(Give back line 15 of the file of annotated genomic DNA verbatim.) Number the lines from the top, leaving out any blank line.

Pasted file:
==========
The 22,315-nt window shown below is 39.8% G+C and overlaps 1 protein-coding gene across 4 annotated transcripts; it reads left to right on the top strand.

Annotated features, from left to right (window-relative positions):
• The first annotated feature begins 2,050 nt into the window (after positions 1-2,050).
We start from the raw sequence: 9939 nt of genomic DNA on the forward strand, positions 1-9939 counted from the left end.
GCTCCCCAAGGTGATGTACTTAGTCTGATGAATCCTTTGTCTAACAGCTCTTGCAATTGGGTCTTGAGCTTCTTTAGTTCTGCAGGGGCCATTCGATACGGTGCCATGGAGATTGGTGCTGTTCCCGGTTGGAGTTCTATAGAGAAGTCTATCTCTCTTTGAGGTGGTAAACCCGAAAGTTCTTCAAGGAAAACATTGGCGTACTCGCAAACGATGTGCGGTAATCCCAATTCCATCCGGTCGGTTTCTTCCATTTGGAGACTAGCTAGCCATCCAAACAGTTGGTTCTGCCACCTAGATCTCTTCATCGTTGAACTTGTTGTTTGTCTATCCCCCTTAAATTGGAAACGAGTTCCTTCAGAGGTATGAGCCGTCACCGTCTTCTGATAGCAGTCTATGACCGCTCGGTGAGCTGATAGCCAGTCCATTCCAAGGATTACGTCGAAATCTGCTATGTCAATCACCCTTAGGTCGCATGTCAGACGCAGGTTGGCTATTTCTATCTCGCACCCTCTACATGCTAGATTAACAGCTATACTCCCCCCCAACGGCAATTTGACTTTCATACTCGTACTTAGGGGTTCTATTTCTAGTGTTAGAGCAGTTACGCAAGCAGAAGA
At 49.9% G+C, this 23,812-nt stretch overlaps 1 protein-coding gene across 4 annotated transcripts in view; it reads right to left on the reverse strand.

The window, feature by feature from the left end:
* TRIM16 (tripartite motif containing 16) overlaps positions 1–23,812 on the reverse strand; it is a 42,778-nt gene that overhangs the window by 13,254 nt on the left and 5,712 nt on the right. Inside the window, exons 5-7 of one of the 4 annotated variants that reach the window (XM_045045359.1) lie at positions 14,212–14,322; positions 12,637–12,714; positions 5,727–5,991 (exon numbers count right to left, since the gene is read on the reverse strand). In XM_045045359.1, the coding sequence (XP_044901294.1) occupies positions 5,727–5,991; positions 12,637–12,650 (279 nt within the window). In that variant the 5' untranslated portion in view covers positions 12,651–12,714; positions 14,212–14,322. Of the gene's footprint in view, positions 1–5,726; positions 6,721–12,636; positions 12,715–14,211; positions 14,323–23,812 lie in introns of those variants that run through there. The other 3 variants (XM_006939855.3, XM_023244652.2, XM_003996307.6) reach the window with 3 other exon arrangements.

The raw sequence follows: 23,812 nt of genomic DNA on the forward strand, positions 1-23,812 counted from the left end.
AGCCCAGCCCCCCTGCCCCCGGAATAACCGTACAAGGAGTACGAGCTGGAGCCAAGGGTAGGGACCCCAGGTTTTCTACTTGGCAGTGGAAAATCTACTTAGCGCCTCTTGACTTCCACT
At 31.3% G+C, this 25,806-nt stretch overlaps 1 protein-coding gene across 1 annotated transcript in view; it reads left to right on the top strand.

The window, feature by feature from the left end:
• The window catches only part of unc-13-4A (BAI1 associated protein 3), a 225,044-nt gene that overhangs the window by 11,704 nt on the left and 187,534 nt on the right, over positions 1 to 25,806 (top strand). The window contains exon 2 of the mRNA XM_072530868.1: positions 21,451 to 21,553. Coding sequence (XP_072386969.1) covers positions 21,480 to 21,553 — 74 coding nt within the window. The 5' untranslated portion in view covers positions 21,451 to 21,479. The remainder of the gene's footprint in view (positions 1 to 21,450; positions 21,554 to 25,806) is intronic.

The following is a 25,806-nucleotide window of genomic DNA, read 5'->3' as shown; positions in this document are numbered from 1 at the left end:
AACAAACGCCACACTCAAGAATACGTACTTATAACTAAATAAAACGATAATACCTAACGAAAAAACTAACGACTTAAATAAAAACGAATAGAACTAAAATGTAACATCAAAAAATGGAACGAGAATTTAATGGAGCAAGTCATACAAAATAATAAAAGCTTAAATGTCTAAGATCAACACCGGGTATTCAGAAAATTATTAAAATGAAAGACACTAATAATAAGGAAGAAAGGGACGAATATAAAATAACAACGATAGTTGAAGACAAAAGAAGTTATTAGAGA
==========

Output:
AACAAACGCCACACTCAAGAATACGTACTTATAACTAAATAAAACGATAATACCTAACGAAAAAACTAACGACTTAAATAAAAACGAATAGAACTAAAATGTAACATCAAAAAATGGAACGAGAATTTAATGGAGCAAGTCATACAAAATAATAAAAGCTTAAATGTCTAAGATCAACACCGGGTATTCAGAAAATTATTAAAATGAAAGACACTAATAATAAGGAAGAAAGGGACGAATATAAAATAACAACGATAGTTGAAGACAAAAGAAGTTATTAGAGA